This isn’t just for the tech industry, but you can see how it has been built with some high profile tech cases in mind. In the sweep of venture capitalists swept up in the #metoo movement, it was clear that one of the reasons they were able to get away with their behaviour was because the women involved were isolated, working at different firms in different cities, perhaps even different countries.

I’m With Them, if successful, is a step towards solving that problem – a chance for victims to share their experiences, privately.

Apple lays off over 200 from Project Titan autonomous vehicle group

Apple has “dismissed” 200 people working on Project Titan, the firm’s car unit. CNBC has the scoop.

Apple spokesperson:

We have an incredibly talented team working on autonomous systems and associated technologies at Apple. As the team focuses their work on several key areas for 2019, some groups are being moved to projects in other parts of the company, where they will support machine learning and other initiatives, across all of Apple.

The idea that Apple is “working on a car” has always seemed a little off to me. It just didn’t make sense for the firm. What would they be solving?

But software – that’s another matter. CarPlay, with all the services it can carry, has big, immediate potential.

As Apple makes its move deeper into services vs hardware – as evidenced by its TV partnerships announced at CES – we can expect cars to be a major part of that. Why try and build a Mercedes when you can just power it instead?

We might not ever be able to drive an Apple car, but we’ll certainly be driving with Apple.

Mark Zuckerberg fed Jack Dorsey some cold goat

Rolling Stone has an interview with Jack Dorsey. They asked him about his relationship with Mark Zuckerberg:

What was your most memorable encounter with Zuckerberg?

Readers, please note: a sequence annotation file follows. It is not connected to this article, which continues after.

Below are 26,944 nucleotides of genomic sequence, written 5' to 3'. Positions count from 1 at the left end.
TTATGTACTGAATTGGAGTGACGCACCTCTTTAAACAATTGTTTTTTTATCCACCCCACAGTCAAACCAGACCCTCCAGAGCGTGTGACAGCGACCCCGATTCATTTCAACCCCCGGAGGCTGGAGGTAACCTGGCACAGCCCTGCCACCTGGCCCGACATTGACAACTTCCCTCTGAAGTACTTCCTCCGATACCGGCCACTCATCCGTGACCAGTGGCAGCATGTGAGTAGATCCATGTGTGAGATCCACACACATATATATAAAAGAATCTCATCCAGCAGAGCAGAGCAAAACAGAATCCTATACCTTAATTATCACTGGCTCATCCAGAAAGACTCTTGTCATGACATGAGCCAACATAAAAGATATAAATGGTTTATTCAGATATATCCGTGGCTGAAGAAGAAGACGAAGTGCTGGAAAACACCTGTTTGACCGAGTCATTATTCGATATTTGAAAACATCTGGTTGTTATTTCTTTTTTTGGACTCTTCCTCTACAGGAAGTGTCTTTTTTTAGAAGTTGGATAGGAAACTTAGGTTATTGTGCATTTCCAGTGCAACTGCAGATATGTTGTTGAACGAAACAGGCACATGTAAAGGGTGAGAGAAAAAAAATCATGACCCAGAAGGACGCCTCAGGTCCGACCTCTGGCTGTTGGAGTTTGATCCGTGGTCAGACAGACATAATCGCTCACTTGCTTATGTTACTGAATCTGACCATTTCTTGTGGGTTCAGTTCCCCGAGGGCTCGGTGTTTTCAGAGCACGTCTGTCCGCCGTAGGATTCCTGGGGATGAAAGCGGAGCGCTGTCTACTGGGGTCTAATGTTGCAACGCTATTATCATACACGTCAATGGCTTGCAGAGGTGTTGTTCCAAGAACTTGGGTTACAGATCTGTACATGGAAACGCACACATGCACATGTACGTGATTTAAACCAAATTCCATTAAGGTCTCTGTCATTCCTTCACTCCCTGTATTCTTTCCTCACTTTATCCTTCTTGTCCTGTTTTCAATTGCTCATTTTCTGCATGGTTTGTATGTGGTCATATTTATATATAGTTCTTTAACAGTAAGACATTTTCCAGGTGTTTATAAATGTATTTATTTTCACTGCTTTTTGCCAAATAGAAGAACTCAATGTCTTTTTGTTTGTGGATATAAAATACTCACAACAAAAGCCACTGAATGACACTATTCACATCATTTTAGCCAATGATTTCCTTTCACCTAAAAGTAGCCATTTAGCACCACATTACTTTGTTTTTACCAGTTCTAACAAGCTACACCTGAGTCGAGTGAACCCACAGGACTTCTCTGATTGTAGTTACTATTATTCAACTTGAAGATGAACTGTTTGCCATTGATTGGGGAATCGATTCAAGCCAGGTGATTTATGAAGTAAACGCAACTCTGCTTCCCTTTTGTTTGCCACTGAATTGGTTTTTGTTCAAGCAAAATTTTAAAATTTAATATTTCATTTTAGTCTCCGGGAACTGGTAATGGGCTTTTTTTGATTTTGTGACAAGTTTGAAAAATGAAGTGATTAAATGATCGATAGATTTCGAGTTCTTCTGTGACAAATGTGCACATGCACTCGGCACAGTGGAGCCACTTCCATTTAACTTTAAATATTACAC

Well, there was a year when he was only eating what he was killing. He made goat for me for dinner. He killed the goat.

In front of you?
No. He killed it before. I guess he kills it. He kills it with a laser gun and then the knife. Then they send it to the butcher.

A . . . laser gun?
I don’t know. A stun gun. They stun it, and then he knifed it. Then they send it to a butcher. Evidently in Palo Alto there’s a rule or regulation that you can have six livestock on any lot of land, so he had six goats at the time. I go, “We’re eating the goat you killed?” He said, “Yeah.” I said, “Have you eaten goat before?” He’s like, “Yeah, I love it.” I’m like, “What else are we having?” “Salad.” I said, “Where is the goat?” “It’s in the oven.” Then we waited for about 30 minutes. He’s like, “I think it’s done now.” We go in the dining room. He puts the goat down. It was cold. That was memorable. I don’t know if it went back in the oven. I just ate my salad.

It’s hard to find a metaphor in that.
I don’t know what you’re going to do with that, but hopefully that’s not the headline. Revenge is a dish best served warm. Or cold.

Twitter co-founder Biz Stone described the piece as “An interview that finally shines a little light on what @jack is actually like”. And so, it seems fair to draw a few conclusions. One, Jack thinks he’s still a punk:

Can you be punk rock and be who you are right now? Is that really possible?
Can I be that today? Yeah, I think so. I hope so. I think we need different takes on life. There’s a number of people who might come from a similar background as I did and be a little bit weird or odd or whatnot and see me as being weird and odd and extra: “Yeah, if you can do it, I can do it.”

Second, he seems to hold Zuckerberg, and his company, with at the very least a small level of contempt. Aptly enough for a man who invented Twitter, he says an awful lot with this short sentence:

I see Mark as a very, very smart businessman. He will excel to gain as much market share as possible.

And third, he makes a great defense of Elon Musk. Note the difference in tone in how he describes his admiration for Musk as a person, rather than simply a businessman:

He is ridiculous. You have to be. You have to be to think that big. I love him. I love what he’s trying to do, and I want to help in whatever way. I have a friend who’s a music producer. I asked him, “What got you into music?” He said, “I’ve never been able to play music. I don’t even really know if I have good taste. I love musicians, and all I want to do is help them.” I feel a similar kind of understanding of Elon. I understand what he wants to do, and I want to help. That’s the role of any toolmaker. We’re making tools.